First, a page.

the process of injecting liquid at high pressure into subterranean rocks, boreholes, etc. so as to force open existing fissures and extract oil or gas.
The Rise of Fracking
Since the industrial revolution, our energy consumption has increased relentlessly.
Most of this energy is supplied by fossil fuels like coal or natural gas.
Recently there’s been talk of another, more controversial method: fracking, a term short for hydraulic fracturing.
Simply put, fracking describes the recovery and removal of hydrocarbons locked deep within the earth. Drilling rigs are constructed for the purposes of extracting natural gases such as butane, methane and propane. These gases are usually found deep underground in beds of shale, formed from the floors of ancient oceans.
Once a drill site has been established and an infrastructure rig assembled the process of drilling begins.
The drill starts by boring into the ground, down to the shale bed. Depth varies but the average has been suggested as 7, 700 feet or 2.3km.
When the desired depth has been achieved the drill takes a 90-degree turn and continues to drill horizontally; parallel to the target rock area. This horizontal drill can also travel for thousands of feet.
When the well has been drilled a layer of cement is then pumped down the entire length of the hole, creating a casing designed to protect the groundwater supply from becoming contaminated.
Once drilling and cementing has been completed a perforating device is inserted. When the device reaches the far end of the well it explodes, creating holes in the casing and rock.
The perforating step is repeated several times until the horizontal stretch of the well contains a series of small cracks.
A ‘fracking solution’ consisting of water, sand and chemicals is then pumped under immense pressure into the well, expanding the holes and creating fractures in the porous rock.
The chemical solution acts as a lubricant whilst killing bacteria and preventing mineral build up in the pipes.
The solution is then pumped back out leaving tiny fractures, some only tenths of an inch, which are kept open by the grains of sand.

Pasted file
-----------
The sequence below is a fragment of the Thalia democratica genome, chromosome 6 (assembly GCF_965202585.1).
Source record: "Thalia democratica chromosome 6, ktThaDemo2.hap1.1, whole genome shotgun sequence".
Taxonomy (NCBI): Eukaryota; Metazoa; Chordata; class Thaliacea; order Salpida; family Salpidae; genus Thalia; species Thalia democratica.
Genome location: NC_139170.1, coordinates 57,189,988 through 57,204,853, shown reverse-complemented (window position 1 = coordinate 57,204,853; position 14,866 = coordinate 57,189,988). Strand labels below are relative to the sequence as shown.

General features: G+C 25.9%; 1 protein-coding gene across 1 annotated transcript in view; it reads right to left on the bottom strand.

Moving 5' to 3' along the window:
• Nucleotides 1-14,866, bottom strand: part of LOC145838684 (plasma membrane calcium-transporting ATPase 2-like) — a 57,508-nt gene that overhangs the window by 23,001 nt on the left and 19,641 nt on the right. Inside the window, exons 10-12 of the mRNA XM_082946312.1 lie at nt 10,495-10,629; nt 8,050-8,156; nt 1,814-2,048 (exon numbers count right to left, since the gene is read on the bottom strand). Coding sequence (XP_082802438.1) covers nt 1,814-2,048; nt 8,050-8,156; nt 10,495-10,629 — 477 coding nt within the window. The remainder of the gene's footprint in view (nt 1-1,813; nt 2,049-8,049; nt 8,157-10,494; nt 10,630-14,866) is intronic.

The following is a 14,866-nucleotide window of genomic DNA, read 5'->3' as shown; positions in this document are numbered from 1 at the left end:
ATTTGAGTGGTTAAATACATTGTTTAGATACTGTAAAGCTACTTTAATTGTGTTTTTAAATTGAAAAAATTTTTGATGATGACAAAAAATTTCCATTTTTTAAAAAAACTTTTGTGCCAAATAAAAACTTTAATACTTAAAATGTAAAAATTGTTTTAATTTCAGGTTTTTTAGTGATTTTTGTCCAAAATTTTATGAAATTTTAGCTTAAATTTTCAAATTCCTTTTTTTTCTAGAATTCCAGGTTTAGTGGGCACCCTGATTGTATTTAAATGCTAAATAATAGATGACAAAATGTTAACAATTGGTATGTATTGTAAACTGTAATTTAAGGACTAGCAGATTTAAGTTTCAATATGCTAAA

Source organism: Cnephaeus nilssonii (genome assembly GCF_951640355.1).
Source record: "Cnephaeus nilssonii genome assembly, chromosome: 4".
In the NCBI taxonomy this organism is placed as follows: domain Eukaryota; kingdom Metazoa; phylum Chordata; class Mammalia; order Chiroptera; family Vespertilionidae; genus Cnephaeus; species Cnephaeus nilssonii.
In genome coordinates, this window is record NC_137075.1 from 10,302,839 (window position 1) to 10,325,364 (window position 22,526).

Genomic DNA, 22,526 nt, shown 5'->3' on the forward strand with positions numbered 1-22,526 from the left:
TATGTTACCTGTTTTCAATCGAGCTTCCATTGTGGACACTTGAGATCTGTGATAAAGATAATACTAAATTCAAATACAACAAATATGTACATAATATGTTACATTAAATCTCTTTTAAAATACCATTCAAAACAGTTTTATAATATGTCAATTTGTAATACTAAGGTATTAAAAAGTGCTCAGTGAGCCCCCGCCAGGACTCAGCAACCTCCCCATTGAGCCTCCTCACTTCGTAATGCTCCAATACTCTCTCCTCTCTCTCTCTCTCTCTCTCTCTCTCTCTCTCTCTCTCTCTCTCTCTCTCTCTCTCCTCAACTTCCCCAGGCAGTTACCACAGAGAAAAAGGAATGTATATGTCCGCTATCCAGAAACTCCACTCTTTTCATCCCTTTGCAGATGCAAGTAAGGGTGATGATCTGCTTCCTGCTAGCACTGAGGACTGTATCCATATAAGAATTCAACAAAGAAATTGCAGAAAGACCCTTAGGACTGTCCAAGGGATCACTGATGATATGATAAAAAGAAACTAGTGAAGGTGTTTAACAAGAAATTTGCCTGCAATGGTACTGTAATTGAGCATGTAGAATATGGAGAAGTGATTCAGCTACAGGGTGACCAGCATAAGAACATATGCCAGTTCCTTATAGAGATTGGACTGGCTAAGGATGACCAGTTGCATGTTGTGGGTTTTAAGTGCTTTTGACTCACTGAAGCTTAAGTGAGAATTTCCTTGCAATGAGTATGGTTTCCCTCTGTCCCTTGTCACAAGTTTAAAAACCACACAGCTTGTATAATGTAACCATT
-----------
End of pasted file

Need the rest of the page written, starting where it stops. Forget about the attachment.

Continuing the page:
The process frees the hydrocarbons which then travel back up with the solution.
Although the technique has been known since the 1940s it has recently made a resurgence as the supply of natural gas and oil is rapidly depleting. This need for more energy sources has led way to a fracking boom, especially in the US.
Roughly .5-1% of the ‘fracking solution’ is made up of chemicals, including benzene and methanol.
These substances are highly toxic and corrosive and known to be harmful to humans. An estimated 7,000,000 gallons of water (31,000 tons) is used to frack just one well, equating to roughly 310 tonnes of chemicals per well.
Fracking, when done correctly, should not contaminate drinking water aquifers. However, subterranean systems are mysterious and it’s impossible to tell how interconnected the shale deposits might be with ground water.
As 30% (93 tonnes) of the solution remains trapped underground after the wells have been fracked, many worry that groundwater and the newly injected fracking solution may mix, causing chemicals to leach into the water supply.
It is difficult to establish the exact number of cases pertaining to contamination from fracking. Improperly installed or maintained fracking wells are at risk of becoming integrated with the drinking water.
There are incidents of energy companies in the US receiving fines for contaminating drinking water via incorrectly bored and sealed wells.
Other Effects on the Environment
There are numerous articles detailing the effects of fracking on the environment, but here are a few of the main points:
- Fracking and Air Quality